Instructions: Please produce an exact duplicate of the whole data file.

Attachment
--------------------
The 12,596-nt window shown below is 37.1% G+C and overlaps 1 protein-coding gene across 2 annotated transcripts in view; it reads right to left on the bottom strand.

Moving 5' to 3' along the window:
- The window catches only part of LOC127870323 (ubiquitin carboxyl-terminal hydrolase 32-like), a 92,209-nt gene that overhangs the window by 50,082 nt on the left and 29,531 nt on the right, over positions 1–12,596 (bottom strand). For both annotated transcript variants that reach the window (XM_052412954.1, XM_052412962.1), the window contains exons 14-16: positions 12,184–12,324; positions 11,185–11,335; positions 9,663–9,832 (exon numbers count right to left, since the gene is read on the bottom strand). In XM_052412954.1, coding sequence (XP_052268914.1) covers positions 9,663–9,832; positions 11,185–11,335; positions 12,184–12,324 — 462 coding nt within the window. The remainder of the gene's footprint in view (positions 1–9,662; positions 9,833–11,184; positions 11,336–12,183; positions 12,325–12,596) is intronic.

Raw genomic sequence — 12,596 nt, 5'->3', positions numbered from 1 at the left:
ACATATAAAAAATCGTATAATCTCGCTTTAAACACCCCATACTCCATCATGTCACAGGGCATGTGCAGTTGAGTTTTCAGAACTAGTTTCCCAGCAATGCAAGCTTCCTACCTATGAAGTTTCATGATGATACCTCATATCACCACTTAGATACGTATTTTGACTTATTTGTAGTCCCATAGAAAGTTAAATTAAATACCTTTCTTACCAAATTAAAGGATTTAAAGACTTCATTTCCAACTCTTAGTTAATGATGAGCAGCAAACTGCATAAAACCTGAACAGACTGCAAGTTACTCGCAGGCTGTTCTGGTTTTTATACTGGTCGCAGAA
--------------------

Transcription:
The 12,596-nt window shown below is 37.1% G+C and overlaps 1 protein-coding gene across 2 annotated transcripts in view; it reads right to left on the bottom strand.

Moving 5' to 3' along the window:
- The window catches only part of LOC127870323 (ubiquitin carboxyl-terminal hydrolase 32-like), a 92,209-nt gene that overhangs the window by 50,082 nt on the left and 29,531 nt on the right, over positions 1–12,596 (bottom strand). For both annotated transcript variants that reach the window (XM_052412954.1, XM_052412962.1), the window contains exons 14-16: positions 12,184–12,324; positions 11,185–11,335; positions 9,663–9,832 (exon numbers count right to left, since the gene is read on the bottom strand). In XM_052412954.1, coding sequence (XP_052268914.1) covers positions 9,663–9,832; positions 11,185–11,335; positions 12,184–12,324 — 462 coding nt within the window. The remainder of the gene's footprint in view (positions 1–9,662; positions 9,833–11,184; positions 11,336–12,183; positions 12,325–12,596) is intronic.

Raw genomic sequence — 12,596 nt, 5'->3', positions numbered from 1 at the left:
ACATATAAAAAATCGTATAATCTCGCTTTAAACACCCCATACTCCATCATGTCACAGGGCATGTGCAGTTGAGTTTTCAGAACTAGTTTCCCAGCAATGCAAGCTTCCTACCTATGAAGTTTCATGATGATACCTCATATCACCACTTAGATACGTATTTTGACTTATTTGTAGTCCCATAGAAAGTTAAATTAAATACCTTTCTTACCAAATTAAAGGATTTAAAGACTTCATTTCCAACTCTTAGTTAATGATGAGCAGCAAACTGCATAAAACCTGAACAGACTGCAAGTTACTCGCAGGCTGTTCTGGTTTTTATACTGGTCGCAGAA